By Akanksha Khushi, Sayantani Ghosh and Krystal Hu
(Reuters) -Microsoft will take a non-voting, observer position on OpenAI's board, CEO Sam Altman said in his first official missive after taking back the reins of the company on Wednesday.
The observer position means Microsoft's representative can attend OpenAI's board meetings and access confidential information, but it does not have voting rights on matters including electing or choosing directors.
Microsoft CEO Satya Nadella, who had recruited Altman to Microsoft after his ouster from OpenAI, had said earlier that governance at the ChatGPT maker needs to change.
OpenAI said last week announced a new initial board that consists of former Salesforce co-CEO Bret Taylor as chair and Larry Summers, former U.S. Treasury Secretary. Quora CEO Adam D'Angelo, who was part of the board who fired Altman, also stayed on for the new one.
The new OpenAI board is on an active search for six new members with expertise in fields from technology to safety and policy. OpenAI investors are unlikely to get a seat on the non-profit board, sources told Reuters.
Microsoft has committed to invest over $10 billion into OpenAI and owns 49% of the company. It did not immediately respond to requests for comment.
Mira Murati, who had been OpenAI's chief technology officer and was briefly named interim CEO after Altman's ouster, is once again the company's CTO.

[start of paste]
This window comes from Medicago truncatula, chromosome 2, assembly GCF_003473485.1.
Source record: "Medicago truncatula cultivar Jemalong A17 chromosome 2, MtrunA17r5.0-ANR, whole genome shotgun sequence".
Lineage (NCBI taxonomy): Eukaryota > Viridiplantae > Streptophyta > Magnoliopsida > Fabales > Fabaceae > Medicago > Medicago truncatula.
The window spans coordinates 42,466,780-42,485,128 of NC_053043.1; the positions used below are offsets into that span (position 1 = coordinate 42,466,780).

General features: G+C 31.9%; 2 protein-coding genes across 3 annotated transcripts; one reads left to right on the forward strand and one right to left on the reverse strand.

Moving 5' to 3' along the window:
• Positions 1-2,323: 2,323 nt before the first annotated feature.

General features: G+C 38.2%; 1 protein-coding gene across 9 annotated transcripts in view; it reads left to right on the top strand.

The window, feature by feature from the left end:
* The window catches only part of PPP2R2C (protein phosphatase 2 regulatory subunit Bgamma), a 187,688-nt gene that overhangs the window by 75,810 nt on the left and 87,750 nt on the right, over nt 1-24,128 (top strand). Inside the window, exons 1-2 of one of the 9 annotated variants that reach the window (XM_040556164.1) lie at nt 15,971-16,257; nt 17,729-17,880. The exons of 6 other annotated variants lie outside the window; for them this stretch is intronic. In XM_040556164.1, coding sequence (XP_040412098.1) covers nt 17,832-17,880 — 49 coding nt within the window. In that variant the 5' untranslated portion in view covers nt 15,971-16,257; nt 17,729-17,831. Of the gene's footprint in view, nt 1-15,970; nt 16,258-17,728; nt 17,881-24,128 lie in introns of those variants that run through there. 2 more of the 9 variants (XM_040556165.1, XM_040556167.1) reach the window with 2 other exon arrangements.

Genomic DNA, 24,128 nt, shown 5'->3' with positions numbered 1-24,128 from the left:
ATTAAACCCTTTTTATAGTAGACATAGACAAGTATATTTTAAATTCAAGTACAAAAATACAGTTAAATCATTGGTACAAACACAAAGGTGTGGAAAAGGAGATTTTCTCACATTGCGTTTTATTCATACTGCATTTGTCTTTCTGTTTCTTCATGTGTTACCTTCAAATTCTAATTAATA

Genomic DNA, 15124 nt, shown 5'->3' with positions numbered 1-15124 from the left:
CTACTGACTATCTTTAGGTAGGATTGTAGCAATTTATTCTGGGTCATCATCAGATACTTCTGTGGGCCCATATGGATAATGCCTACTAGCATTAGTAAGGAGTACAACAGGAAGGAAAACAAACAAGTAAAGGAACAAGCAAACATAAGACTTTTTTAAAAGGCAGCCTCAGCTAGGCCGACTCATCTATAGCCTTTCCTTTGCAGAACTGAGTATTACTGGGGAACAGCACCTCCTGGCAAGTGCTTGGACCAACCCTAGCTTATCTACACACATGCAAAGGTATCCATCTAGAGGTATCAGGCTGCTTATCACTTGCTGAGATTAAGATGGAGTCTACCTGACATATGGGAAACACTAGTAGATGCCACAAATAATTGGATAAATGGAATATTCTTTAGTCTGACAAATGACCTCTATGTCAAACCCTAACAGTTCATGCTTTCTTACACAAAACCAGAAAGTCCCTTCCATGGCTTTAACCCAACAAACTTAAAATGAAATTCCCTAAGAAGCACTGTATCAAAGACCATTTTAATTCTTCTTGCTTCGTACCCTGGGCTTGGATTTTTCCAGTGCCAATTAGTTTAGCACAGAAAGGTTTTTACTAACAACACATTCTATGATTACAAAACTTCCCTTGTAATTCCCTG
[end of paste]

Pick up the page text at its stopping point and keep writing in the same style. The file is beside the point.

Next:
OpenAI ousted Altman on Nov. 17 without any detailed cause, setting off alarm bells among investors and employees. He was reinstated four days later with the promise of a new board.
Altman's exit sparked confusion about the future of the startup at the center of an artificial intelligence boom.
His co-founder Greg Brockman, who had followed Altman out of the company, would return as president, Altman said on Wednesday.
"Greg and I are partners in running this company. We have never quite figured out how to communicate that on the org chart, but we will," Altman said.
OpenAI's chief scientist Ilya Sutskever will no longer be part of the board, Altman said.
Sutskever had joined in the effort to fire Altman but later signed an employee letter demanding his return, expressing regret for his "participation in the board's actions."
"I love and respect Ilya, I think he's a guiding light of the field and a gem of a human being. I harbor zero ill will towards him," Altman said, adding the company was discussing how Sutskever could continue his work at OpenAI.
Apart from Altman, Brockman, Sutskever, D'Angelo, OpenAI's previous board consisted of entrepreneur Tasha McCauley, Helen Toner, director of strategy at Georgetown's Center for Security and Emerging Technology.
(Reporting by Akanksha Khushi in Bengaluru, Krystal Hu in New York, and Sayantani Ghosh in San Francisco; Editing by Stephen Coates)